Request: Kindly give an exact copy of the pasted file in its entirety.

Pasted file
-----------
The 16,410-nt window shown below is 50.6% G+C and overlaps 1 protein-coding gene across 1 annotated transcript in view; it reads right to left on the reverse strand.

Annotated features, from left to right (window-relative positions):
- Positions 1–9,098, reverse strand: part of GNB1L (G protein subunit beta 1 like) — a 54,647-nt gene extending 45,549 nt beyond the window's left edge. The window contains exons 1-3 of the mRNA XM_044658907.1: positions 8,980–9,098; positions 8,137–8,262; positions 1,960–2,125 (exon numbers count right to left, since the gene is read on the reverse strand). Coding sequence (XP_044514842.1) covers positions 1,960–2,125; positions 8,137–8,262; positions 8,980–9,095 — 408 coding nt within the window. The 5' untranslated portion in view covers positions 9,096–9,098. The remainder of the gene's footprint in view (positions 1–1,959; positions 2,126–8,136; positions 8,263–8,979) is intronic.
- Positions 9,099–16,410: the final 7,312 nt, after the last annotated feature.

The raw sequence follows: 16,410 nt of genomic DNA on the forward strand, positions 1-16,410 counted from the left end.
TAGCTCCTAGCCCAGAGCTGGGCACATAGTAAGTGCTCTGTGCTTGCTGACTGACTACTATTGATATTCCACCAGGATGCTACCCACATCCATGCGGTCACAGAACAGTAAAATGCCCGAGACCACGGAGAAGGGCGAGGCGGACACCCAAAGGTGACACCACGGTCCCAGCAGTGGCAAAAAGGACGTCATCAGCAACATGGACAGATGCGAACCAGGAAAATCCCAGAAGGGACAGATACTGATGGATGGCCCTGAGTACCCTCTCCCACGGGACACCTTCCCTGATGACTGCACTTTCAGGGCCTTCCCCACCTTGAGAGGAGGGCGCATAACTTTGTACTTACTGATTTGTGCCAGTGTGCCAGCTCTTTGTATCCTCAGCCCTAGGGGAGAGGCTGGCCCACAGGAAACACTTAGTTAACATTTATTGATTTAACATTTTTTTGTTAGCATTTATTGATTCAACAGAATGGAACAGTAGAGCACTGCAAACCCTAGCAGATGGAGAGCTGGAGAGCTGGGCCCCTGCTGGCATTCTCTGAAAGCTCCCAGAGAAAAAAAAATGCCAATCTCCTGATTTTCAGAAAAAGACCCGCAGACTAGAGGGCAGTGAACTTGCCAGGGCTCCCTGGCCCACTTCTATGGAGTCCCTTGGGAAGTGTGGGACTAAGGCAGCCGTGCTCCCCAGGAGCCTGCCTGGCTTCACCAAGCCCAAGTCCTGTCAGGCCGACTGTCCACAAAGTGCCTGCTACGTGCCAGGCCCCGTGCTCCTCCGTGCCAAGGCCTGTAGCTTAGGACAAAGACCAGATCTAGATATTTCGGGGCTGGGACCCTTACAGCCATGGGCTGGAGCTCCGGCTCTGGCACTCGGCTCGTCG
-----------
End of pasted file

The 16,410-nt window shown below is 50.6% G+C and overlaps 1 protein-coding gene across 1 annotated transcript in view; it reads right to left on the reverse strand.

Annotated features, from left to right (window-relative positions):
- Positions 1–9,098, reverse strand: part of GNB1L (G protein subunit beta 1 like) — a 54,647-nt gene extending 45,549 nt beyond the window's left edge. The window contains exons 1-3 of the mRNA XM_044658907.1: positions 8,980–9,098; positions 8,137–8,262; positions 1,960–2,125 (exon numbers count right to left, since the gene is read on the reverse strand). Coding sequence (XP_044514842.1) covers positions 1,960–2,125; positions 8,137–8,262; positions 8,980–9,095 — 408 coding nt within the window. The 5' untranslated portion in view covers positions 9,096–9,098. The remainder of the gene's footprint in view (positions 1–1,959; positions 2,126–8,136; positions 8,263–8,979) is intronic.
- Positions 9,099–16,410: the final 7,312 nt, after the last annotated feature.

The raw sequence follows: 16,410 nt of genomic DNA on the forward strand, positions 1-16,410 counted from the left end.
TAGCTCCTAGCCCAGAGCTGGGCACATAGTAAGTGCTCTGTGCTTGCTGACTGACTACTATTGATATTCCACCAGGATGCTACCCACATCCATGCGGTCACAGAACAGTAAAATGCCCGAGACCACGGAGAAGGGCGAGGCGGACACCCAAAGGTGACACCACGGTCCCAGCAGTGGCAAAAAGGACGTCATCAGCAACATGGACAGATGCGAACCAGGAAAATCCCAGAAGGGACAGATACTGATGGATGGCCCTGAGTACCCTCTCCCACGGGACACCTTCCCTGATGACTGCACTTTCAGGGCCTTCCCCACCTTGAGAGGAGGGCGCATAACTTTGTACTTACTGATTTGTGCCAGTGTGCCAGCTCTTTGTATCCTCAGCCCTAGGGGAGAGGCTGGCCCACAGGAAACACTTAGTTAACATTTATTGATTTAACATTTTTTTGTTAGCATTTATTGATTCAACAGAATGGAACAGTAGAGCACTGCAAACCCTAGCAGATGGAGAGCTGGAGAGCTGGGCCCCTGCTGGCATTCTCTGAAAGCTCCCAGAGAAAAAAAAATGCCAATCTCCTGATTTTCAGAAAAAGACCCGCAGACTAGAGGGCAGTGAACTTGCCAGGGCTCCCTGGCCCACTTCTATGGAGTCCCTTGGGAAGTGTGGGACTAAGGCAGCCGTGCTCCCCAGGAGCCTGCCTGGCTTCACCAAGCCCAAGTCCTGTCAGGCCGACTGTCCACAAAGTGCCTGCTACGTGCCAGGCCCCGTGCTCCTCCGTGCCAAGGCCTGTAGCTTAGGACAAAGACCAGATCTAGATATTTCGGGGCTGGGACCCTTACAGCCATGGGCTGGAGCTCCGGCTCTGGCACTCGGCTCGTCG